I just measured the balls and they are averaging .4525. I measured about 15 of them. These came from a Lee mold that was sold as a .451.

The diameter of the chamber right at the mouth is .456 and tapers to exactly .440 by the time the micrometer is half an inch into the chamber.

In .44s I shot, low those many years ago (right around the time this one was manufactured), I never encountered this problem. The chambers did not SEEM to be tapered in any way because once the ball went into the chamber to the point at which the lead had been shaved, the effort required to get it to seat on top of the powder was relatively constant.

Also when I shot before I read extensively (The Lyman BP books which I still have). I shot with people I respected and they and I never once used a wad on top of the powder. I know that contemporary shooters use wads but unless I was missing a lot, the practice seems to have become popular in more recent times. I reasoned that since lead and powder have not changed and since the weapon is the approximate vintage of those I had at that time, the loading process should not have changed.

I never had a Euroarms .44. (either kits from Dixie or RTF from Ruger) and that difference is what I attribute my difficulties to.

I am going to try a lubed wad.

I appreciate your attention to this question.

Tnx,

Doc Hoy

Doc Hoy
October 25, 2008, 02:49 AM
Smokin Gun,

You advise going to a .457 ball and I may take your advice, but I am going to get this thing to load with the ".451s" before I move up.

I am thinking of putting pry bar on the loading lever.






I jokin.

Tnx,

Doc Hoy

Doc Hoy
October 25, 2008, 02:57 AM
Mykeal,

You you are right, the ball always stopped dead without about .015 -.025 (I am guessing) outside of the chamber.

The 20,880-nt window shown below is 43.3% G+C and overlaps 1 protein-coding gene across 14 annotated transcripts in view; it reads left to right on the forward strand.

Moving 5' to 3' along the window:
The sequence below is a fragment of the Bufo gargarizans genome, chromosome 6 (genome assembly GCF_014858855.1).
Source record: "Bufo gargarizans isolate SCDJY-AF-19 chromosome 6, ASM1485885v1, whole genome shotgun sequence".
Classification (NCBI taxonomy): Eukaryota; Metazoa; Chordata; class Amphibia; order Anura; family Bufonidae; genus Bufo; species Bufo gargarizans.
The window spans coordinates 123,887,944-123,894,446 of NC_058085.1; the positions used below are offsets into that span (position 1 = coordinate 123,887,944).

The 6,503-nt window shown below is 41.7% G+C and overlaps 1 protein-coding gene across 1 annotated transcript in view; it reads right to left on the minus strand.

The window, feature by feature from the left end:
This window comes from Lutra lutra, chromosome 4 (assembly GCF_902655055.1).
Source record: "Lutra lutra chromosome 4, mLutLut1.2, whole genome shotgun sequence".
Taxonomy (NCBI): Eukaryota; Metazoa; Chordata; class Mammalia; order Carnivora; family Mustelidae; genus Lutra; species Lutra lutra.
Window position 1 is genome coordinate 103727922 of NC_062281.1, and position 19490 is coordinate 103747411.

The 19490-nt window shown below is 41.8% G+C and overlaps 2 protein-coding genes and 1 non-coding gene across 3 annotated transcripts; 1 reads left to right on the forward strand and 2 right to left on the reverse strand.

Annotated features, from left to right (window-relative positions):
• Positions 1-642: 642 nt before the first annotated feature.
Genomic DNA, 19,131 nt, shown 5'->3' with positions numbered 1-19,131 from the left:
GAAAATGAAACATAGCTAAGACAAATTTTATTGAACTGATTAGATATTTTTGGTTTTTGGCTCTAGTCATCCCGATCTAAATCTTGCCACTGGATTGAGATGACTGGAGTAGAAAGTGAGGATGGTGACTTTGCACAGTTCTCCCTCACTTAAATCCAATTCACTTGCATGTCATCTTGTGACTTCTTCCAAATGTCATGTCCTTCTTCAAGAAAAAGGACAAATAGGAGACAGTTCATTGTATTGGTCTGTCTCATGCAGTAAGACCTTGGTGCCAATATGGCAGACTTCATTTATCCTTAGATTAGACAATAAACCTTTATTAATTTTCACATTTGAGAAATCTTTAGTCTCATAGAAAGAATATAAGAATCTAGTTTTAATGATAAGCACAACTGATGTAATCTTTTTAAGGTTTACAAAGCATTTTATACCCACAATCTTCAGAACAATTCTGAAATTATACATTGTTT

I am thankful that it stopped in a way that the cylinder would not pass the breach cone of the barrel. I am just crazy enough to try clearing the round through the muzzle even though it was not seated on the powder.

The fact that I had to take the pistol apart gave me enough time to come to my senses.

Tnx,

Doc Hoy

Doc Hoy
October 25, 2008, 03:04 AM
mykeal,

You asked, "How much powder did you put in the chamber"

22 - 30 grains. I tried this on every chamber in the weapon and the powder was never interfering with the ball.

"did you use any filler," I never got past the first shots to find out if I wanted any filler so the answer to this question is - No

"and did you use a lubed wad?" I used Bore Butter but no wad.

"Was the ball stuck in the chamber, and if so, how did you remove it?

You better believe it was stuck. In each case I pulled the nipple of the loaded cylinder and dumped out the powder through the nipple hole. Then drove the ball out with a short length of brass round stock and a ball peen hammer. Each time, I cleaned and examined the chamber to make sure nothing was left.

I just measured the balls and they are averaging .4525. I measured about 15 of them. These came from a Lee mold that was sold as a .451.

The diameter of the chamber right at the mouth is .456 and tapers to exactly .440 by the time the micrometer is half an inch into the chamber.

In .44s I shot, low those many years ago (right around the time this one was manufactured), I never encountered this problem. The chambers did not SEEM to be tapered in any way because once the ball went into the chamber to the point at which the lead had been shaved, the effort required to get it to seat on top of the powder was relatively constant.

Also when I shot before I read extensively (The Lyman BP books which I still have). I shot with people I respected and they and I never once used a wad on top of the powder. I know that contemporary shooters use wads but unless I was missing a lot, the practice seems to have become popular in more recent times. I reasoned that since lead and powder have not changed and since the weapon is the approximate vintage of those I had at that time, the loading process should not have changed.